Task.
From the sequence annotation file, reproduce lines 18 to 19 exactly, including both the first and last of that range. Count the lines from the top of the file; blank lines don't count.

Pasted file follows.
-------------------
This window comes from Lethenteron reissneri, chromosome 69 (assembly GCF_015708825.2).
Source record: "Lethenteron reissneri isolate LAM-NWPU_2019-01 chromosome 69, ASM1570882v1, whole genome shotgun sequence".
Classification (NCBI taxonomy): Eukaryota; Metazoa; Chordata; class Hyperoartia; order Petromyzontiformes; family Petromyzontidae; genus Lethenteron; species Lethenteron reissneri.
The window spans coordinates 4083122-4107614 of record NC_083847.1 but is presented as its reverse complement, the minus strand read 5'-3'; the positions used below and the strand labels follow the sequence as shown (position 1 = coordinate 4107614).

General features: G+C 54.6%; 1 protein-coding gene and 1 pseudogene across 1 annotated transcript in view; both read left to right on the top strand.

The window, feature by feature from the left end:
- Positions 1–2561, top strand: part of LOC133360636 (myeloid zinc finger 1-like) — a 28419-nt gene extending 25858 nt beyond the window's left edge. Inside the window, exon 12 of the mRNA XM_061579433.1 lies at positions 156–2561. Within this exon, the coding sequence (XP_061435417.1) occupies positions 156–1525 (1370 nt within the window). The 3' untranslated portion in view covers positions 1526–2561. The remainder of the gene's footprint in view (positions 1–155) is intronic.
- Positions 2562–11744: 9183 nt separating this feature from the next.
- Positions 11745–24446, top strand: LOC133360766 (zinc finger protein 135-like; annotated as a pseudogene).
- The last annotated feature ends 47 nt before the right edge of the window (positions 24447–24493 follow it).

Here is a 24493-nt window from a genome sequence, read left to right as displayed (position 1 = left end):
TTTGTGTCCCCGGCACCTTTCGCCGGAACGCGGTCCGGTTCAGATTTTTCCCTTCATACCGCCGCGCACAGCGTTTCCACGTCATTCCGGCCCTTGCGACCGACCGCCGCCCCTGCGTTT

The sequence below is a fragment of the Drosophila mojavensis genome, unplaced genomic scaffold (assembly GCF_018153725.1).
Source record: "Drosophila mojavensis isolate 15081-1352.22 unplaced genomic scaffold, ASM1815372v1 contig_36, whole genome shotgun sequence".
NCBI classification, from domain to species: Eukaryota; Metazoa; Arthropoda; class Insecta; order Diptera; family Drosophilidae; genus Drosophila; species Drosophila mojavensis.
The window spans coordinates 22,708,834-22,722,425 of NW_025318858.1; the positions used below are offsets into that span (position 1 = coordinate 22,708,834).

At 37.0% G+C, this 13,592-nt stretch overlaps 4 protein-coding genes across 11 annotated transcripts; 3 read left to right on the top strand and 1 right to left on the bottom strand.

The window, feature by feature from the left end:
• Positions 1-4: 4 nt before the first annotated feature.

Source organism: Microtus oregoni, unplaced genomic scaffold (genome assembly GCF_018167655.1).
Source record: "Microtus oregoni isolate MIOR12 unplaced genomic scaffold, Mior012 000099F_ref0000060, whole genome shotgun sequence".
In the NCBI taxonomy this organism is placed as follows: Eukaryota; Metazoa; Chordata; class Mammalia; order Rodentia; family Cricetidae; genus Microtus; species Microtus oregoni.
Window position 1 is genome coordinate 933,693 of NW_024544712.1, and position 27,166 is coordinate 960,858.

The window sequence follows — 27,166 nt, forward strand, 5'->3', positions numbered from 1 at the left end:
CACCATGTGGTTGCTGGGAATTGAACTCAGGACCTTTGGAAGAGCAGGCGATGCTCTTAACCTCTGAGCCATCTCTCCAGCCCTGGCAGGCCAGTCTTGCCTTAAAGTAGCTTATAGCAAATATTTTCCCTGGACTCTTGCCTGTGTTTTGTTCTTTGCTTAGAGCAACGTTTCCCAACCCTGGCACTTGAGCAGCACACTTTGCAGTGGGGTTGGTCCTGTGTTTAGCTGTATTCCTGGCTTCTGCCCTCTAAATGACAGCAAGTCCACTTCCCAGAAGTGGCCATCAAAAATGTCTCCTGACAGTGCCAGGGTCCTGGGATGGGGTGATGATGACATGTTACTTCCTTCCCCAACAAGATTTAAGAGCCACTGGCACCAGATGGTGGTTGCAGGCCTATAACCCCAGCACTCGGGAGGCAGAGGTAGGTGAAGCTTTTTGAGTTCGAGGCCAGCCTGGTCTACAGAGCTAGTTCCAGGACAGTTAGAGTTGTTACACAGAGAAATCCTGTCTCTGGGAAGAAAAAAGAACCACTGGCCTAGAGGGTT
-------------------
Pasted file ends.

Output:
The window, feature by feature from the left end:
• Positions 1-4: 4 nt before the first annotated feature.